For {tilde over (p)}_{0}=0 and errorfree addresses (c=k and ƒ=0) or pattern part retrieval, that is, when the address contains miss errors only (c=λk and ƒ=0 with 0<λ<1) the optimal threshold value is a simple function of the address pattern Θ=ũ. This threshold value was used in the original Willshaw model and therefore it will be referred to as the Willshaw threshold. A detailed description of the Willshaw model may be found in the original article by D. J. Willshaw et al. (“Nonholographic associative memory”, Nature, 222:960962, 1969).
 M
EMORY LOAD First the memory load p_{1 }is determined, that is, the fraction of oneentries in the memory matrix. The probability that a synapse gets activated during learning of M pattern pairs is 
$\begin{array}{cc}{p}_{1\ue89ea}=1{\left(1\frac{\mathrm{kl}}{\mathrm{mn}}\right)}^{M}\approx 1{\uf74d}^{\mathrm{Mkl}/\mathrm{mn}},& \left(4\right)\end{array}$  and therefore, considering the noisy synapses, the probability that a synapse is active is

$\begin{array}{cc}{p}_{1}=1{\stackrel{~}{p}}_{0}\left(1{\stackrel{~}{p}}_{0}\right)\ue89e\left(1{\stackrel{~}{p}}_{1}\right)\ue89e\left(1{p}_{1\ue89ea}\right)\ue89e\text{}\ue89e\phantom{\rule{1.4em}{1.4ex}}\ge {p}_{1,\mathrm{min}}:=1{\stackrel{~}{p}}_{0}\left(1{\stackrel{~}{p}}_{0}\right)\ue89e\left(1{p}_{1}\right)& \left(5\right)\\ {p}_{1\ue89ea}=1\frac{1{\stackrel{~}{p}}_{0}{p}_{1}}{\left(1{\stackrel{~}{p}}_{0}\right)\ue89e\left(1{\stackrel{~}{p}}_{1}\right)}& \left(6\right)\\ M=\frac{1\ue89en\ue89e\frac{1{\stackrel{~}{p}}_{0}{p}_{1}}{\left(1{\stackrel{~}{p}}_{0}\right)\ue89e\left(1{\stackrel{~}{p}}_{1}\right)}}{1\ue89en\ue8a0\left(1\mathrm{kl}/\mathrm{mn}\right)}\approx \frac{\mathrm{mn}}{\mathrm{kl}}\ue89e1\ue89en\ue89e\frac{1{\stackrel{~}{p}}_{0}{p}_{1}}{\left(1{\stackrel{~}{p}}_{0}\right)\ue89e\left(1{\stackrel{~}{p}}_{1}\right)}.& \left(7\right)\end{array}$  R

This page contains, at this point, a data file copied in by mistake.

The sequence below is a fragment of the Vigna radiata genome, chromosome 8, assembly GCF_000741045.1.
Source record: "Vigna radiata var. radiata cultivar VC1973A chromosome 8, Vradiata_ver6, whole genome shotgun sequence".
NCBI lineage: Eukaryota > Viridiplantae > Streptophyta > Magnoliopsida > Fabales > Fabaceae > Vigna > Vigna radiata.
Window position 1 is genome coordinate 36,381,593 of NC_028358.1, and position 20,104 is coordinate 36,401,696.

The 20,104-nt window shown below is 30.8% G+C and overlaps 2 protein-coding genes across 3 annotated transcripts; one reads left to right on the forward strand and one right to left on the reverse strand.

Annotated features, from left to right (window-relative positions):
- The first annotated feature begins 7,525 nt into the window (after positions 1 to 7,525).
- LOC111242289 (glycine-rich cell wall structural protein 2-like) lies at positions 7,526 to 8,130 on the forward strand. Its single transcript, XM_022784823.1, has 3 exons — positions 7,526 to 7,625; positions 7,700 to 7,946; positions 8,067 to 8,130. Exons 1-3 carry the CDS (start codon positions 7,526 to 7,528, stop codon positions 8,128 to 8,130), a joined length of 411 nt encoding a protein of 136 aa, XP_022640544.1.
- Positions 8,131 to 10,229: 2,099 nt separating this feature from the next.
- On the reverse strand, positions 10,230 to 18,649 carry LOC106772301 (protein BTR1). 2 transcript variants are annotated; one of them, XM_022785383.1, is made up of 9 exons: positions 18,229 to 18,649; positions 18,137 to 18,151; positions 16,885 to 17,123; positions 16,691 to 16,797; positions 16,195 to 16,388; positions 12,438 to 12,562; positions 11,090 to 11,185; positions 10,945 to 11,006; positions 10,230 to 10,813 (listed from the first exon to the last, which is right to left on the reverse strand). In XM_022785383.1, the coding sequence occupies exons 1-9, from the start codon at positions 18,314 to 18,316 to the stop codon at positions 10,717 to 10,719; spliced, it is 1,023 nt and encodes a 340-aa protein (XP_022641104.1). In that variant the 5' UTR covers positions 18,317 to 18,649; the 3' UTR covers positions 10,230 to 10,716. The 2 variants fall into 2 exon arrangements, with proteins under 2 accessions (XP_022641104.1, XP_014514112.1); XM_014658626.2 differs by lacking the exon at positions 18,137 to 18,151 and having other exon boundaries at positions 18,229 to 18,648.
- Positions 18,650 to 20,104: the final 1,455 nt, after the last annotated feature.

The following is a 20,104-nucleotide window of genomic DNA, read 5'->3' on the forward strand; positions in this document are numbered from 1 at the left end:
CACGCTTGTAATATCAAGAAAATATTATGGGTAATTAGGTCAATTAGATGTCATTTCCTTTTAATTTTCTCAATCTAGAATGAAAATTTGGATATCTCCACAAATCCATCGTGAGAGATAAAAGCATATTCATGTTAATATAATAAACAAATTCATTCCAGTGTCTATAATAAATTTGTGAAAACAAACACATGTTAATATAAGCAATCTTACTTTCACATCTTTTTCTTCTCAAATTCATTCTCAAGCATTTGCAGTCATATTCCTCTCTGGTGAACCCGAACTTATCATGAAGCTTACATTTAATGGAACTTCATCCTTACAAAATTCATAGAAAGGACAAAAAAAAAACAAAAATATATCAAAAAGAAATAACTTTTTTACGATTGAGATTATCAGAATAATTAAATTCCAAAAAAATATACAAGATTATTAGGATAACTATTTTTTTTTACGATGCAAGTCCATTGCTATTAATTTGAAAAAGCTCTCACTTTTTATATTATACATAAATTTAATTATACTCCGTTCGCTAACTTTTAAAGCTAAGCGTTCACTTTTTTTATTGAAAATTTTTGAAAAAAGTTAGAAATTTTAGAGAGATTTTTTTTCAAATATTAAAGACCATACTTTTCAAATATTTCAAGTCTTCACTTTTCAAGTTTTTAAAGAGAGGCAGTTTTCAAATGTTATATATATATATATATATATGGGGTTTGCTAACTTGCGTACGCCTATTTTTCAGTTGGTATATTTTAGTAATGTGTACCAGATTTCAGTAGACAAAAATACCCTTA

ETRIEVAL ERRORS AND HIGH FIDELITY Let the noisy address pattern ũ contain c correct oneentries of u^{μ} and an additional noise with ƒ false oneentries. Then for a given threshold Θ the probability p_{01 }of an adderror and the probability p_{10 }of a misserror are 
$\begin{array}{cc}\begin{array}{c}{p}_{01}\ue8a0\left(\Theta \right)=p\ue8a0\left({\hat{v}}_{i}=1\ue85c{v}_{i}^{\mu}=0\right)\\ =\sum _{x=\Theta}^{c+f}\ue89e{p}_{\mathrm{wp},\mathrm{lo}}\ue8a0\left(x;k,l,m,n,M1,{\stackrel{~}{p}}_{1},{\stackrel{~}{p}}_{0},c,f\right)\end{array}& \left(8\right)\\ \begin{array}{c}{p}_{10}\ue8a0\left(\Theta \right)=p\ue8a0\left({\hat{v}}_{i}=0\ue85c{v}_{i}^{\mu}=1\right)\\ =\sum _{x=0}^{\Theta 1}\ue89e{p}_{\mathrm{wp},\mathrm{hi}}\ue8a0\left(x;k,l,m,n,M1,{\stackrel{~}{p}}_{1},{\stackrel{~}{p}}_{0},c,f\right)\end{array}& \left(9\right)\end{array}$  where p_{WP,lo}, is the potential distribution of the “low” units (corresponding to the zeroentries of v^{μ}) and p_{WP,hi }is the potential distribution of the “high” units (corresponding to the oneentries of v^{μ}).
 The retrieval or output noise ε may be defined according to the expected Hamming distance d_{H }between {circumflex over (v)} and v^{μ}. Normalizing to the pattern activity l, one obtains